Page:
gratitude3

Today, when I picked my 6 year old up from school, he literally skipped to the car. He was happy, bubbling over with stories of his day (“I have lots to tell you mummy!). But there are other days, rare days fortunately, but days when shoulders are somewhat slumped, and the day wasn’t so great. Days when a fall occurred, or someone was perhaps not so nice to him. Days when he needs a bit of comfort and a lot of encouragement. Days when his indignation of how he was treated needs to be heard.

I received an email with tips for parents. The title being “teaching kids to focus on the positive”. In the email it said when your children “build the habit of focusing on what’s good and positive about their interactions with others, they will have lots of pleasant experiences to draw from to cushion the impact of any unfriendliness or bullying they may face.” The article was giving solutions and keys to helping your child through bullying, but as I read it, I realised there was a principle here that is good to apply to our lives as well.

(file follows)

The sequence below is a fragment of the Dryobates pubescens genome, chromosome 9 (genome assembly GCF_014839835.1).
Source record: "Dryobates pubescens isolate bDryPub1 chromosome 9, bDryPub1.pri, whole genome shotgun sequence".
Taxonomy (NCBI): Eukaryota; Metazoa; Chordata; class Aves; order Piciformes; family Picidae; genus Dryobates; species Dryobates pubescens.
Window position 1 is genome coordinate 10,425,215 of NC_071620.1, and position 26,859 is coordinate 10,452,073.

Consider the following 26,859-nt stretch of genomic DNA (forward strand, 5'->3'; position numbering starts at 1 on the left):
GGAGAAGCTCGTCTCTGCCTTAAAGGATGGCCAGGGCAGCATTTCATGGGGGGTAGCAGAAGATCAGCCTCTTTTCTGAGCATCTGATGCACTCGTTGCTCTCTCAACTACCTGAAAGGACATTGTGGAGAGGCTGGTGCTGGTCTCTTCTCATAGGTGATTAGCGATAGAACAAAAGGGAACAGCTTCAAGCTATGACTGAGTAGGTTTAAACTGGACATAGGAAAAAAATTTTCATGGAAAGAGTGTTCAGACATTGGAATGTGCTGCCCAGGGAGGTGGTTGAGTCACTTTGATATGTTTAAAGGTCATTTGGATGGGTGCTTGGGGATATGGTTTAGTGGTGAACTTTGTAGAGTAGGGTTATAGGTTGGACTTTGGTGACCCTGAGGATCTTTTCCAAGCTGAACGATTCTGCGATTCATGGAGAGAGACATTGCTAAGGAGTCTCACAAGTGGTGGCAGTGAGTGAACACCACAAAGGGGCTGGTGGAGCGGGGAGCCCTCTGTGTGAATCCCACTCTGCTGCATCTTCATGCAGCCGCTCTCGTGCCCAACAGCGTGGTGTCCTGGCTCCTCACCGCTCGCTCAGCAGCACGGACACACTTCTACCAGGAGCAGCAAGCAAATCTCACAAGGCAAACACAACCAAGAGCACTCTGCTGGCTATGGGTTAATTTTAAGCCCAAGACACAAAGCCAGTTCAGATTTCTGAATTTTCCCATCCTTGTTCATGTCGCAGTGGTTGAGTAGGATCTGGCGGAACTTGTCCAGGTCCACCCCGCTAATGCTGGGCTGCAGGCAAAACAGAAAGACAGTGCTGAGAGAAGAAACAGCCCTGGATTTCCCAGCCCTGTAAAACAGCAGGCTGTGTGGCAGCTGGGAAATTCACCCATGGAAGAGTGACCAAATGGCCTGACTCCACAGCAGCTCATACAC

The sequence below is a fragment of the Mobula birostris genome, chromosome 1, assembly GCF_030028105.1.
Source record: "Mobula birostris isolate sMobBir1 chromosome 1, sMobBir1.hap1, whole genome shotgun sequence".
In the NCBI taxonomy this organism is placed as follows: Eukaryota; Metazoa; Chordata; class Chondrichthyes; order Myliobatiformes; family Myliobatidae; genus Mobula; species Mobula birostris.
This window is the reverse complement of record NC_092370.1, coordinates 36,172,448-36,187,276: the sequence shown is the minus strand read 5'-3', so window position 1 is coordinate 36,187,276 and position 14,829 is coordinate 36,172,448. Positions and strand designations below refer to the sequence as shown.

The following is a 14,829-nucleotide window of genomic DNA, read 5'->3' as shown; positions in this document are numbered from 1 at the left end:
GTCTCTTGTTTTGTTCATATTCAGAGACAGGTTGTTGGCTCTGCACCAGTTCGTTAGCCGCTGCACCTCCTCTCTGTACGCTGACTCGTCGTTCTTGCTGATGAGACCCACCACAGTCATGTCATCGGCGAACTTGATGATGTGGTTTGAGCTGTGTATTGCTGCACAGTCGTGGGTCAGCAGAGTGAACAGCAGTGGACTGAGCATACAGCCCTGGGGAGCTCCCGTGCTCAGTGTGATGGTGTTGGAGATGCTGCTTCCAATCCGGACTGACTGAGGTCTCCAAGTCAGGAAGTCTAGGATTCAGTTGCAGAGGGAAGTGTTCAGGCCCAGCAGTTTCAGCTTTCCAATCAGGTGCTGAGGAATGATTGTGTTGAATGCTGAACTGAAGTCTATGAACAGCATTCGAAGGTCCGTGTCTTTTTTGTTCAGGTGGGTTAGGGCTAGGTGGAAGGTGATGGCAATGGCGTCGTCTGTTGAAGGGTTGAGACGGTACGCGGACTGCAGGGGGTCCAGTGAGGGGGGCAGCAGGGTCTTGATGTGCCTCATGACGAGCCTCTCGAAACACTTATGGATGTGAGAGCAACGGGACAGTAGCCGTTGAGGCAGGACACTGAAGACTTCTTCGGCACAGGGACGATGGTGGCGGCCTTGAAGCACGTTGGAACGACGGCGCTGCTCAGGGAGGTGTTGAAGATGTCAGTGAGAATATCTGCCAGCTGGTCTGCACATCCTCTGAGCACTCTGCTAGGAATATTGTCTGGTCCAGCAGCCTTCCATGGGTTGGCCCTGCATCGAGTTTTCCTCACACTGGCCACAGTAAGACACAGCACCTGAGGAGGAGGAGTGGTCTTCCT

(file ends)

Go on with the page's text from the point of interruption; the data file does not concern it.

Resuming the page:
We need to be intentional about noticing the good in our days. And there is always some good, although some days it may be a little harder to find than others. We need to build up a repertoire of what God has done for us, and that means intentionally remembering. This means that when the hard and challenging times come and the enemy seeks to undermine our faith we have an arsenal of testimonies, of blessings to counter it. When we focus on our blessings it is easier to keep our problems in the right perspective.

“Gratitude is the memory of the heart”. It brings contentment to our lives, and greater intimacy with God, and that is certainly something to skip about.

 

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